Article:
March 9th, 2009

Hunting News — Gray Wolves Removed from Endangered List in Some Regions

Gray Wolf De-ListingInterior Secretary Ken Salazar, affirming a decision of the U.S. Fish and Wildlife Service (USFWS), has removed the gray wolf from protection under the Endangered Species Act (ESA). However, this ONLY applies to Idaho, Montana, the Western Great Lakes, and some (but not all) areas of Washington, Oregon, and Utah. Wolves in other parts of the 48 states, including the Southwest states, remain endangered and are not affected by Salazar’s ruling. Wolf hunters should check carefully to ensure that the area(s) where they intend to hunt are not subject to ESA controls. Wolves in Wyoming remain specifically protected.

Hunters are advised to wait before planning a hunt. Salazar’s ruling could be stalled by litigation from environmental groups. The Sierra Club has announced: “Aggressive wolf-killing practices, coupled with genetic isolation and plans to institute hunts in Idaho and Montana, could push wolf numbers dangerously low and reverse decades of recovery work. The Sierra Club, along with other conservation groups, plans to challenge the wolf delisting decision in court.”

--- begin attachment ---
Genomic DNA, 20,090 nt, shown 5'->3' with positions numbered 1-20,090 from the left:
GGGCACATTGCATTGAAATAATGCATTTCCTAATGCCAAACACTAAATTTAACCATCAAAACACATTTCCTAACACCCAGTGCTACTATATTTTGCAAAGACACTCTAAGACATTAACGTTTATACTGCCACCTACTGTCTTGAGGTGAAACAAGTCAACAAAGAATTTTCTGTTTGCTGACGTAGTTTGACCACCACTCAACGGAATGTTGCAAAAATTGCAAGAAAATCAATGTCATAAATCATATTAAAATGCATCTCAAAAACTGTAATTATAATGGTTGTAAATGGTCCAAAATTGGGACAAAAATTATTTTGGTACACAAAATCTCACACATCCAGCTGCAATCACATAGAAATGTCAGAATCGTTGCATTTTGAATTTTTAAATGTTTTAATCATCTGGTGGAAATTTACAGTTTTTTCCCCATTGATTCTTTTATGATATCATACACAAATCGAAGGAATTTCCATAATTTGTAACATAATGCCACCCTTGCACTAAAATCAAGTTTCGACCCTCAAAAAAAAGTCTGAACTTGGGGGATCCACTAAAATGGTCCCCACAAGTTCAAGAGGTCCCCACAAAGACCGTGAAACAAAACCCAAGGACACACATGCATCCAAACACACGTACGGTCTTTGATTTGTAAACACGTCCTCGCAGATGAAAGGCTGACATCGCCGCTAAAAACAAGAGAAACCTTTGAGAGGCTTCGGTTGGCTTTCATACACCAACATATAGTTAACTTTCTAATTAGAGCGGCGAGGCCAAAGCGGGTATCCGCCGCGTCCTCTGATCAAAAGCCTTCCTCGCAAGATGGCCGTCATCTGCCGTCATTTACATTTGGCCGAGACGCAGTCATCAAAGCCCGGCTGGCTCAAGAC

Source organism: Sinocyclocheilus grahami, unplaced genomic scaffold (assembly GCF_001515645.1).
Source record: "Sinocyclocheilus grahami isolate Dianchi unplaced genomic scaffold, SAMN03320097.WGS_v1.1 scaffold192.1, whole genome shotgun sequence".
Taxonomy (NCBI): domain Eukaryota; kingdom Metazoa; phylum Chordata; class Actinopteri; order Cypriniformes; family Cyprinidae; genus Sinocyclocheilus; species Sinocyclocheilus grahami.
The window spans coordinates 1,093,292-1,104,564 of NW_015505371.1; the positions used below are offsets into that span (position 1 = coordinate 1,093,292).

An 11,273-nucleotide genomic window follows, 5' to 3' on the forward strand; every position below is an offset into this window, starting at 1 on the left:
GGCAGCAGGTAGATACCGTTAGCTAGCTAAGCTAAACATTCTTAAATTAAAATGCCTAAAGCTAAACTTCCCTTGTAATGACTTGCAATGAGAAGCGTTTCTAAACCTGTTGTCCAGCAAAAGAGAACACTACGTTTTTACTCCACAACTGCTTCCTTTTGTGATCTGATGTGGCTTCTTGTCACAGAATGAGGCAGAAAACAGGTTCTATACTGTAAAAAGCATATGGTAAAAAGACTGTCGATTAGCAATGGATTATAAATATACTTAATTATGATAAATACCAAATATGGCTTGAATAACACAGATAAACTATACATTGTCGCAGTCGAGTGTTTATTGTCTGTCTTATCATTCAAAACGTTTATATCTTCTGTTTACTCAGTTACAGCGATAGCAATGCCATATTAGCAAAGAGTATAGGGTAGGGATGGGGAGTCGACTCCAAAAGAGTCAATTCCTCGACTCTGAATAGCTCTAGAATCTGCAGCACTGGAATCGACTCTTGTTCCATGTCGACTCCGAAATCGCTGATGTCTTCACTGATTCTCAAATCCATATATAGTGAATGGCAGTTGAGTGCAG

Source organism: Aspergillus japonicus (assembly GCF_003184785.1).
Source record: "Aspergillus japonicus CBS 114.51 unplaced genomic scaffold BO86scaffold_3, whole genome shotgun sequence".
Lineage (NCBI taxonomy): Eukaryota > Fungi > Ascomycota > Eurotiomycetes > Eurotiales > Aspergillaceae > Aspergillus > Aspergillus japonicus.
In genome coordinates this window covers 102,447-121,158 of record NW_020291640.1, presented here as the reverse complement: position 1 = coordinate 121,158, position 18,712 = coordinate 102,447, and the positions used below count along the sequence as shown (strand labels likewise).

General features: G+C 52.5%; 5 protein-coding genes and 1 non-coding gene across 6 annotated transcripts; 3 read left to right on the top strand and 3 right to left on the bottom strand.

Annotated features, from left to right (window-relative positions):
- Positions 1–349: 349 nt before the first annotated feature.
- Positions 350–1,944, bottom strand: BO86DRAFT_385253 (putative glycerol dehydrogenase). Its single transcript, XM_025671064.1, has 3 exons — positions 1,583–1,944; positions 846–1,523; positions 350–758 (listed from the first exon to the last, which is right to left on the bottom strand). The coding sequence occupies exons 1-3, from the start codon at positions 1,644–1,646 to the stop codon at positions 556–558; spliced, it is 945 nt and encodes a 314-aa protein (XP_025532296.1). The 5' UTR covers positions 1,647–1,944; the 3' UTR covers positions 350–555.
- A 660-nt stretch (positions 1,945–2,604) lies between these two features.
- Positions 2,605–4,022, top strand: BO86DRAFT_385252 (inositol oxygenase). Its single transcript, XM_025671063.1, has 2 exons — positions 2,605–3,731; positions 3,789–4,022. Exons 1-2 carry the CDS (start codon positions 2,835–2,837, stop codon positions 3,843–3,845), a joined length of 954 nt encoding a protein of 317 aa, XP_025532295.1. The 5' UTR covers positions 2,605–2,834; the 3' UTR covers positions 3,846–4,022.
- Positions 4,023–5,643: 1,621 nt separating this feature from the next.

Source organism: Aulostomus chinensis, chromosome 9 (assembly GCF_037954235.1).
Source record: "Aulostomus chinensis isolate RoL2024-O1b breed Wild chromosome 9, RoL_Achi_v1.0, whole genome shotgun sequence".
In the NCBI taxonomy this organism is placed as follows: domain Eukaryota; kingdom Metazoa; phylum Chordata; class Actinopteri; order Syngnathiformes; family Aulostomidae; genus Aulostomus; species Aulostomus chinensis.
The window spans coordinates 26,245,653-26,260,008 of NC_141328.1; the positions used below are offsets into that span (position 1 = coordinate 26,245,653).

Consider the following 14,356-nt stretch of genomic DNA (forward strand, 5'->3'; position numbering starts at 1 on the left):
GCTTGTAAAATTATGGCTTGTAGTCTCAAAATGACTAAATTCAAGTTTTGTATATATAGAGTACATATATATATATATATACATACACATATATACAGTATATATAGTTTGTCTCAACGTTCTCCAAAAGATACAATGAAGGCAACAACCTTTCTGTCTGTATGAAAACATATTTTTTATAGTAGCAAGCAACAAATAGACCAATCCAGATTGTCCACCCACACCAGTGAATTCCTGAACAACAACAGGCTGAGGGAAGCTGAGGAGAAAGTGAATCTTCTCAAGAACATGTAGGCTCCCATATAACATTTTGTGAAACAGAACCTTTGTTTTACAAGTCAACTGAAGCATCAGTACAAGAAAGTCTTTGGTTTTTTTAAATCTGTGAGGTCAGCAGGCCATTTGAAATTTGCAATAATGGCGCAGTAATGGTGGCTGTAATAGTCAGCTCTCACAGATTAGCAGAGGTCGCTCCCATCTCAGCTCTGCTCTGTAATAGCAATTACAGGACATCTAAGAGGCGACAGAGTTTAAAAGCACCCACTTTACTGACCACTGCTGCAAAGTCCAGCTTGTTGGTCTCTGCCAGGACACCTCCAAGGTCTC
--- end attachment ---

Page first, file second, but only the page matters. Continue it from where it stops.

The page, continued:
Praise for Interior Secretary’s Decision
Safari Club International President Merle Shepard hailed the announcement, saying “This decision is the right one and we commend Secretary Salazar for reaching it so quickly. Delisting the gray wolf came about as a result of years of effort involving the states, tribes, landowners, academic researchers, sportsmen and other conservation groups, the Canadian government and many other partners.”

In making the announcement, Secretary Salazar reviewed the numbers behind the decision. “When it was listed as endangered in 1974, the wolf had almost disappeared from the continental United States. Today, we have more than 5,500 wolves, including more than 1,600 in the Rockies,” Salazar said. Gray wolves were previously listed as endangered in the lower 48 states, except in Minnesota where they were listed as threatened. The USFWS oversees three separate recovery programs for the gray wolf; each has its own recovery plan and recovery goals based on the unique characteristics of wolf populations in each geographic area.

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